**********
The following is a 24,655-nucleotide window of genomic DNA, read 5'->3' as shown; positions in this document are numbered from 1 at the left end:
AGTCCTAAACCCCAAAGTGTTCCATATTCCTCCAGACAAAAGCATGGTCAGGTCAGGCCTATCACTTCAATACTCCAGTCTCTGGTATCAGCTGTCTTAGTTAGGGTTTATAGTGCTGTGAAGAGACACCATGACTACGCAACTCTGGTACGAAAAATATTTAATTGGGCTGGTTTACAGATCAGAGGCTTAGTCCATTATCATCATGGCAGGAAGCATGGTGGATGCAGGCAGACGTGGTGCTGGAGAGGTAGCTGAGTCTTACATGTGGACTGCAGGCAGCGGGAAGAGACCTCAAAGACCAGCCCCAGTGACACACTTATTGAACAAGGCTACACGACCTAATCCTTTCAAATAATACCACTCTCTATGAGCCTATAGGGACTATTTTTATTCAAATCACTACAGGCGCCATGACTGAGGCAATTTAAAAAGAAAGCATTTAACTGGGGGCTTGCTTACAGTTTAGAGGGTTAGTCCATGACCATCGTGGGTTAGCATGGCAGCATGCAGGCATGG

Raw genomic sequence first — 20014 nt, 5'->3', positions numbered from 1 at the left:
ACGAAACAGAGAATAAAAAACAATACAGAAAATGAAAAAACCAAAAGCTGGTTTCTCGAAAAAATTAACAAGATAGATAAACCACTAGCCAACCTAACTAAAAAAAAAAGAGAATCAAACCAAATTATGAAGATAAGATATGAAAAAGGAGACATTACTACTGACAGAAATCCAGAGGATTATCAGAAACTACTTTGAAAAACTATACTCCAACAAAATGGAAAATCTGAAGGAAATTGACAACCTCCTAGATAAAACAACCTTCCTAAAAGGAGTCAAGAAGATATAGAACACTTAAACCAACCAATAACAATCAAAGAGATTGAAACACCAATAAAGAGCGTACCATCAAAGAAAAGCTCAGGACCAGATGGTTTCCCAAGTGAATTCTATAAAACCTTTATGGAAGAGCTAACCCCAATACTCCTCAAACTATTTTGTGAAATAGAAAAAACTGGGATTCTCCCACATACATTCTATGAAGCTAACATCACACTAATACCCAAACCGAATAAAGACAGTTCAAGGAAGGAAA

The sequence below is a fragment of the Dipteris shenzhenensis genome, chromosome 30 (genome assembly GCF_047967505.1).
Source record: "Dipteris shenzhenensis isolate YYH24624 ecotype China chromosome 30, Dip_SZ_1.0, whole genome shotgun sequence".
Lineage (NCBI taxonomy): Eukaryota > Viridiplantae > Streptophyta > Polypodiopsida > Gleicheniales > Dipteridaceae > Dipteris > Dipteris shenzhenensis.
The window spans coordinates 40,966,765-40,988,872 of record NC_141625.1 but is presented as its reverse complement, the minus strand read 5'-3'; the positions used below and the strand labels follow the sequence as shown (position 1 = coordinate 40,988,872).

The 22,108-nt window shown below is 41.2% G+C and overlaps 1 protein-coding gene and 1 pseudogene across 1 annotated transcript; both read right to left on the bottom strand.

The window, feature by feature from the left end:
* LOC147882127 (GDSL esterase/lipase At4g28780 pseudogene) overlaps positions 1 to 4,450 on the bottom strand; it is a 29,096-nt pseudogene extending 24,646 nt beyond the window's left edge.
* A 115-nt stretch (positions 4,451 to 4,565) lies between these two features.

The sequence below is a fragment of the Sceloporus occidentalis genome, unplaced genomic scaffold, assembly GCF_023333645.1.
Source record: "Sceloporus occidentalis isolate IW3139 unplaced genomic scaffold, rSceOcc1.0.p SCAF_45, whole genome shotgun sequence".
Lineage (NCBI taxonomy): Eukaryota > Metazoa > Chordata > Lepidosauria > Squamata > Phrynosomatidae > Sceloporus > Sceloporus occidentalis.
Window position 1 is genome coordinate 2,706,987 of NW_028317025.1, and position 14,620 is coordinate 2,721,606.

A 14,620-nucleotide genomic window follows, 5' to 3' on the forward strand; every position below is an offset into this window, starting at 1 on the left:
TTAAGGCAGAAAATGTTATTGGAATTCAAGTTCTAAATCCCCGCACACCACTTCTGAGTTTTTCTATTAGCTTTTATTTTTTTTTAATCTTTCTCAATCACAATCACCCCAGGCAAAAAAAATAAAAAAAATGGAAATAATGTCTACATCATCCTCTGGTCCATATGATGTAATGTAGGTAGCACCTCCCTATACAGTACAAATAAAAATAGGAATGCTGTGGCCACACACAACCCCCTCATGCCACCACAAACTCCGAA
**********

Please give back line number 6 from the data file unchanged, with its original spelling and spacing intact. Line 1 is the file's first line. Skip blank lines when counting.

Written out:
Source record: "Dipteris shenzhenensis isolate YYH24624 ecotype China chromosome 30, Dip_SZ_1.0, whole genome shotgun sequence".